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New method for recovering pricey nanoparticles

Date:
April 15, 2010
Source:
American Chemical Society
Summary:
Scientists are reporting first use of a new method that may make it easier for manufacturers to recover, recycle, and reuse nanoparticles, some of which ounce for ounce can be more precious than gold. The method, which offers a solution to a nagging problem, could speed application of nanotechnology in new generations of solar cells, flexible electronic displays, and other products, the scientists suggest.

Scientists are reporting first use of a new method that may make it easier for manufacturers to recover, recycle, and reuse nanoparticles, some of which ounce for ounce can be more precious than gold. The method, which offers a solution to a nagging problem, could speed application of nanotechnology in new generations of solar cells, flexible electronic displays, and other products, the scientists suggest. Their study appears in ACS' Langmuir.

Julian Eastoe and colleagues point out that scientists are seeking better ways to recover and reuse nanoparticles, which are barely 1/50,000th the width of a human hair. Without that technology, manufacturing processes that take advantage of nanoparticles' unusual properties might be prohibitively expensive. Recovering and recycling nanoparticles is especially difficult because they tend to form complex, hard-to-separate mixtures with other substances.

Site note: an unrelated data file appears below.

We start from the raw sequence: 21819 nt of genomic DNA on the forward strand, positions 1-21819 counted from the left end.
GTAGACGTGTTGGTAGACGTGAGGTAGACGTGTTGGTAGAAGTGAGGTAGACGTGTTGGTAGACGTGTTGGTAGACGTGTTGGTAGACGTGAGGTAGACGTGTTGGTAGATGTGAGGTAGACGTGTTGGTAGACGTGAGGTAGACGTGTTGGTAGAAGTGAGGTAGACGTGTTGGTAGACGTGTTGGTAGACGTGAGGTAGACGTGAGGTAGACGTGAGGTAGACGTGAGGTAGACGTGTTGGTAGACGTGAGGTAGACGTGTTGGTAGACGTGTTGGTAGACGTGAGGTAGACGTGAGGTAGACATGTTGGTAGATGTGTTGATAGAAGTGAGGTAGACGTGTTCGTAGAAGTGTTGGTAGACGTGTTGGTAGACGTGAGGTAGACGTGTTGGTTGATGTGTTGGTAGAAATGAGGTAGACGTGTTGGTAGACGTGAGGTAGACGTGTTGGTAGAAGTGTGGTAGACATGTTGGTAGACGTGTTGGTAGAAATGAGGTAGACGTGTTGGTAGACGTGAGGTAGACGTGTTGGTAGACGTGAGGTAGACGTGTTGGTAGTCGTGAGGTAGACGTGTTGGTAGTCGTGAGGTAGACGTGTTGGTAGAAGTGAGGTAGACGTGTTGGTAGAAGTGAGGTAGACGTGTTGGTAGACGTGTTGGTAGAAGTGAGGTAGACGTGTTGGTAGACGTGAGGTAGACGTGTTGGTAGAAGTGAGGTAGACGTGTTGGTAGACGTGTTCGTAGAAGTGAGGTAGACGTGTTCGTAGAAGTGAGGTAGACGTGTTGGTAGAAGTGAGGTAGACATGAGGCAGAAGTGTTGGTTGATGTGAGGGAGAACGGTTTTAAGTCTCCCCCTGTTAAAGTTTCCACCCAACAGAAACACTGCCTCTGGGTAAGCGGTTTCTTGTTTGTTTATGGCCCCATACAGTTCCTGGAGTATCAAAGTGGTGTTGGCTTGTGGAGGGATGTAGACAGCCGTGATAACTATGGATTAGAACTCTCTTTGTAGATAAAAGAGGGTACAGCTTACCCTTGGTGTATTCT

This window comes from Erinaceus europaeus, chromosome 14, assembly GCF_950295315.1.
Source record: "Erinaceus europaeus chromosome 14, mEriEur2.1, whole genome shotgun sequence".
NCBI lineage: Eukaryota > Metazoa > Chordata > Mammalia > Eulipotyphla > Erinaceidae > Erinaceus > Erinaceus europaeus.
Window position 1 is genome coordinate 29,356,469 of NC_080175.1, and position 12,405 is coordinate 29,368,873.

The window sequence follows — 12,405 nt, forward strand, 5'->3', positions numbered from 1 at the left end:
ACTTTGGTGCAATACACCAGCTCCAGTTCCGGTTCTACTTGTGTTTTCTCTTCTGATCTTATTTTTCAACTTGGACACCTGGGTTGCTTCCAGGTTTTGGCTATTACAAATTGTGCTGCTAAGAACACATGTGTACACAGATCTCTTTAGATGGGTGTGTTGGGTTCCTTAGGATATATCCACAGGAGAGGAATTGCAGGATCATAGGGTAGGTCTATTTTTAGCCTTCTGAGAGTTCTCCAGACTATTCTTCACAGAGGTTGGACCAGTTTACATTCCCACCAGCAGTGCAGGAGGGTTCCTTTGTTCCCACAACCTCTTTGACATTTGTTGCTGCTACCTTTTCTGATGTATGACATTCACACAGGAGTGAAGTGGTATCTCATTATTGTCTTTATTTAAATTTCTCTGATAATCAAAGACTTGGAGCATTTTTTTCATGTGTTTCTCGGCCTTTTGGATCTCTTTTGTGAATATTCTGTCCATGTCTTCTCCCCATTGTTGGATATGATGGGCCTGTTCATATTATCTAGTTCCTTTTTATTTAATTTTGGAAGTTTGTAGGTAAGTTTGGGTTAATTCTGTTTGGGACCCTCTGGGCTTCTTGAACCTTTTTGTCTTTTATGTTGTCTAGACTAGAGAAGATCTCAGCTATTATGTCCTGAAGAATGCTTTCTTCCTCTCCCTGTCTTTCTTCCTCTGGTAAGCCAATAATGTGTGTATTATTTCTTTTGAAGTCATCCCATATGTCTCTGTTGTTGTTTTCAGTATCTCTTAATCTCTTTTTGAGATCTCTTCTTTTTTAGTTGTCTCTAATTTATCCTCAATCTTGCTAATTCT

Eastoe and colleagues describe the development of a special type of microemulsion -- a mixture of oil and water (mayonnaise is an edible emulsion) -- that may solve this problem. In laboratory tests using cadmium and zinc nanoparticles, they showed how the oil and water in the microemulsion separated into two layers when heated. One layer contained nanoparticles that could be recovered and the other contained none. The separation process is reversible and the recovered particles retain their shape and chemical properties, which is crucial for their reuse, the scientists note.


Story Source:

The above story is based on materials provided by American Chemical Society. Note: Materials may be edited for content and length.


Journal Reference:

  1. Myakonkaya et al. Recovery of Nanoparticles Made Easy. Langmuir, 2010; 26 (6): 3794 DOI: 10.1021/la100111b

Cite This Page:

American Chemical Society. "New method for recovering pricey nanoparticles." ScienceDaily. ScienceDaily, 15 April 2010. <www.sciencedaily.com/releases/2010/04/100414114114.htm>.
American Chemical Society. (2010, April 15). New method for recovering pricey nanoparticles. ScienceDaily. Retrieved July 29, 2014 from www.sciencedaily.com/releases/2010/04/100414114114.htm
American Chemical Society. "New method for recovering pricey nanoparticles." ScienceDaily. www.sciencedaily.com/releases/2010/04/100414114114.htm (accessed July 29, 2014).

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